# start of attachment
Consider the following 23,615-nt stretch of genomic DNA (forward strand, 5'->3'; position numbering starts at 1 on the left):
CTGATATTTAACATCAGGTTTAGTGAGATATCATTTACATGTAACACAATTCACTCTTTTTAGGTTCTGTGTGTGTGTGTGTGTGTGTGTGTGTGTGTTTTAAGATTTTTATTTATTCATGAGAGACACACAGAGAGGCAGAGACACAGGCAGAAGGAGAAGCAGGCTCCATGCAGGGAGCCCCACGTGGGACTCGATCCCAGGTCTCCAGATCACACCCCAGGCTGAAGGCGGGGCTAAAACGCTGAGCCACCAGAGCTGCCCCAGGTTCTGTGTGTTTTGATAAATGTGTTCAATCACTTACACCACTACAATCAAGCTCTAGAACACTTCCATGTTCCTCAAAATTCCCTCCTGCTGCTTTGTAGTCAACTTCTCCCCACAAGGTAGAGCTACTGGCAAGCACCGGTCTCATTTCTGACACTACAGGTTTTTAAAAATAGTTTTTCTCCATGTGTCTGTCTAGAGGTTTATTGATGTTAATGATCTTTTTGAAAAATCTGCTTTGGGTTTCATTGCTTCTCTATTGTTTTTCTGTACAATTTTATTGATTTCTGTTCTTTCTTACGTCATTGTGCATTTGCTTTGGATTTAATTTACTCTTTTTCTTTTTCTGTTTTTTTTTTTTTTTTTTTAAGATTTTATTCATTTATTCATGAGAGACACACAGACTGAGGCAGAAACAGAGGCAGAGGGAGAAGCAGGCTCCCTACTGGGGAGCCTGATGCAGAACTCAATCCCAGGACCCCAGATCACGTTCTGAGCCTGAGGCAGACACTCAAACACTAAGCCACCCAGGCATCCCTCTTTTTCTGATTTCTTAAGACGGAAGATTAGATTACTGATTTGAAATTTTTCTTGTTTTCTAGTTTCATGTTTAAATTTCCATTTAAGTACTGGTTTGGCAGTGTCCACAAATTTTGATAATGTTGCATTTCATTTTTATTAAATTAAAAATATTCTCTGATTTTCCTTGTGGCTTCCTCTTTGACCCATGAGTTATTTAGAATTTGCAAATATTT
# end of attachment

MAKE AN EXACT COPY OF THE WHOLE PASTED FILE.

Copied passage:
Consider the following 23,615-nt stretch of genomic DNA (forward strand, 5'->3'; position numbering starts at 1 on the left):
CTGATATTTAACATCAGGTTTAGTGAGATATCATTTACATGTAACACAATTCACTCTTTTTAGGTTCTGTGTGTGTGTGTGTGTGTGTGTGTGTGTGTTTTAAGATTTTTATTTATTCATGAGAGACACACAGAGAGGCAGAGACACAGGCAGAAGGAGAAGCAGGCTCCATGCAGGGAGCCCCACGTGGGACTCGATCCCAGGTCTCCAGATCACACCCCAGGCTGAAGGCGGGGCTAAAACGCTGAGCCACCAGAGCTGCCCCAGGTTCTGTGTGTTTTGATAAATGTGTTCAATCACTTACACCACTACAATCAAGCTCTAGAACACTTCCATGTTCCTCAAAATTCCCTCCTGCTGCTTTGTAGTCAACTTCTCCCCACAAGGTAGAGCTACTGGCAAGCACCGGTCTCATTTCTGACACTACAGGTTTTTAAAAATAGTTTTTCTCCATGTGTCTGTCTAGAGGTTTATTGATGTTAATGATCTTTTTGAAAAATCTGCTTTGGGTTTCATTGCTTCTCTATTGTTTTTCTGTACAATTTTATTGATTTCTGTTCTTTCTTACGTCATTGTGCATTTGCTTTGGATTTAATTTACTCTTTTTCTTTTTCTGTTTTTTTTTTTTTTTTTTTAAGATTTTATTCATTTATTCATGAGAGACACACAGACTGAGGCAGAAACAGAGGCAGAGGGAGAAGCAGGCTCCCTACTGGGGAGCCTGATGCAGAACTCAATCCCAGGACCCCAGATCACGTTCTGAGCCTGAGGCAGACACTCAAACACTAAGCCACCCAGGCATCCCTCTTTTTCTGATTTCTTAAGACGGAAGATTAGATTACTGATTTGAAATTTTTCTTGTTTTCTAGTTTCATGTTTAAATTTCCATTTAAGTACTGGTTTGGCAGTGTCCACAAATTTTGATAATGTTGCATTTCATTTTTATTAAATTAAAAATATTCTCTGATTTTCCTTGTGGCTTCCTCTTTGACCCATGAGTTATTTAGAATTTGCAAATATTT